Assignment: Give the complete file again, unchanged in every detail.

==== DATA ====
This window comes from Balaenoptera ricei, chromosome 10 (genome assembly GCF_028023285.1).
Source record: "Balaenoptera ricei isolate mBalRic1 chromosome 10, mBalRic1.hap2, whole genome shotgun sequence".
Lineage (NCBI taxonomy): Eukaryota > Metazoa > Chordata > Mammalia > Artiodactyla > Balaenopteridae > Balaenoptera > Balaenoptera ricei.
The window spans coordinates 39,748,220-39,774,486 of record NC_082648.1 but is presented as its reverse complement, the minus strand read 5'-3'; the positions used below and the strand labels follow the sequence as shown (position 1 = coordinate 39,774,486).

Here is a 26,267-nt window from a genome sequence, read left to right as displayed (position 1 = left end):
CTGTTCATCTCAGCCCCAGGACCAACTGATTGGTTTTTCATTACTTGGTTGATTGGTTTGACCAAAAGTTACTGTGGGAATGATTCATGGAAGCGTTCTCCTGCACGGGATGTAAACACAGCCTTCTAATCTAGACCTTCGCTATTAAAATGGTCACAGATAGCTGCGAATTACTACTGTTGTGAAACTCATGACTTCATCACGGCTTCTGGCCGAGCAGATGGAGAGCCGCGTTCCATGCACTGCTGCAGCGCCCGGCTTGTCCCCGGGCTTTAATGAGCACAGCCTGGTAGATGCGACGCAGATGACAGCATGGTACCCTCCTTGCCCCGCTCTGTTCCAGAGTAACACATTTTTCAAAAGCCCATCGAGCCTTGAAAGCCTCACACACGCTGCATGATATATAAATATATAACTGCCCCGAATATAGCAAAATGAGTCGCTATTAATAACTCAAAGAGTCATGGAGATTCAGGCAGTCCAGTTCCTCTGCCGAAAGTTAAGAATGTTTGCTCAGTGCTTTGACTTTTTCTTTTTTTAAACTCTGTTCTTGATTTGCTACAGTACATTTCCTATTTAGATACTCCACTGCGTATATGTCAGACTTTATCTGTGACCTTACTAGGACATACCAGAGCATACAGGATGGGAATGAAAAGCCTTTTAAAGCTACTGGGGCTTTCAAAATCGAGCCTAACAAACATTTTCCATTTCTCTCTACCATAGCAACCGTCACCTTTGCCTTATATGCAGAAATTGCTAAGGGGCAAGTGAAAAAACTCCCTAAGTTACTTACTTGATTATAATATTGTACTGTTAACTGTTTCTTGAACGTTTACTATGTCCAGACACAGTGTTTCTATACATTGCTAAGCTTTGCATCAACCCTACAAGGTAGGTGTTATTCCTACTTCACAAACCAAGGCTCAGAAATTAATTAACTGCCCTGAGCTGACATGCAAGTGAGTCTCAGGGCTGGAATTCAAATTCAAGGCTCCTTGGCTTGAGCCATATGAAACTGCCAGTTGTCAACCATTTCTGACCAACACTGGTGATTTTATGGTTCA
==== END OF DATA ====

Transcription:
This window comes from Balaenoptera ricei, chromosome 10 (genome assembly GCF_028023285.1).
Source record: "Balaenoptera ricei isolate mBalRic1 chromosome 10, mBalRic1.hap2, whole genome shotgun sequence".
Lineage (NCBI taxonomy): Eukaryota > Metazoa > Chordata > Mammalia > Artiodactyla > Balaenopteridae > Balaenoptera > Balaenoptera ricei.
The window spans coordinates 39,748,220-39,774,486 of record NC_082648.1 but is presented as its reverse complement, the minus strand read 5'-3'; the positions used below and the strand labels follow the sequence as shown (position 1 = coordinate 39,774,486).

Here is a 26,267-nt window from a genome sequence, read left to right as displayed (position 1 = left end):
CTGTTCATCTCAGCCCCAGGACCAACTGATTGGTTTTTCATTACTTGGTTGATTGGTTTGACCAAAAGTTACTGTGGGAATGATTCATGGAAGCGTTCTCCTGCACGGGATGTAAACACAGCCTTCTAATCTAGACCTTCGCTATTAAAATGGTCACAGATAGCTGCGAATTACTACTGTTGTGAAACTCATGACTTCATCACGGCTTCTGGCCGAGCAGATGGAGAGCCGCGTTCCATGCACTGCTGCAGCGCCCGGCTTGTCCCCGGGCTTTAATGAGCACAGCCTGGTAGATGCGACGCAGATGACAGCATGGTACCCTCCTTGCCCCGCTCTGTTCCAGAGTAACACATTTTTCAAAAGCCCATCGAGCCTTGAAAGCCTCACACACGCTGCATGATATATAAATATATAACTGCCCCGAATATAGCAAAATGAGTCGCTATTAATAACTCAAAGAGTCATGGAGATTCAGGCAGTCCAGTTCCTCTGCCGAAAGTTAAGAATGTTTGCTCAGTGCTTTGACTTTTTCTTTTTTTAAACTCTGTTCTTGATTTGCTACAGTACATTTCCTATTTAGATACTCCACTGCGTATATGTCAGACTTTATCTGTGACCTTACTAGGACATACCAGAGCATACAGGATGGGAATGAAAAGCCTTTTAAAGCTACTGGGGCTTTCAAAATCGAGCCTAACAAACATTTTCCATTTCTCTCTACCATAGCAACCGTCACCTTTGCCTTATATGCAGAAATTGCTAAGGGGCAAGTGAAAAAACTCCCTAAGTTACTTACTTGATTATAATATTGTACTGTTAACTGTTTCTTGAACGTTTACTATGTCCAGACACAGTGTTTCTATACATTGCTAAGCTTTGCATCAACCCTACAAGGTAGGTGTTATTCCTACTTCACAAACCAAGGCTCAGAAATTAATTAACTGCCCTGAGCTGACATGCAAGTGAGTCTCAGGGCTGGAATTCAAATTCAAGGCTCCTTGGCTTGAGCCATATGAAACTGCCAGTTGTCAACCATTTCTGACCAACACTGGTGATTTTATGGTTCA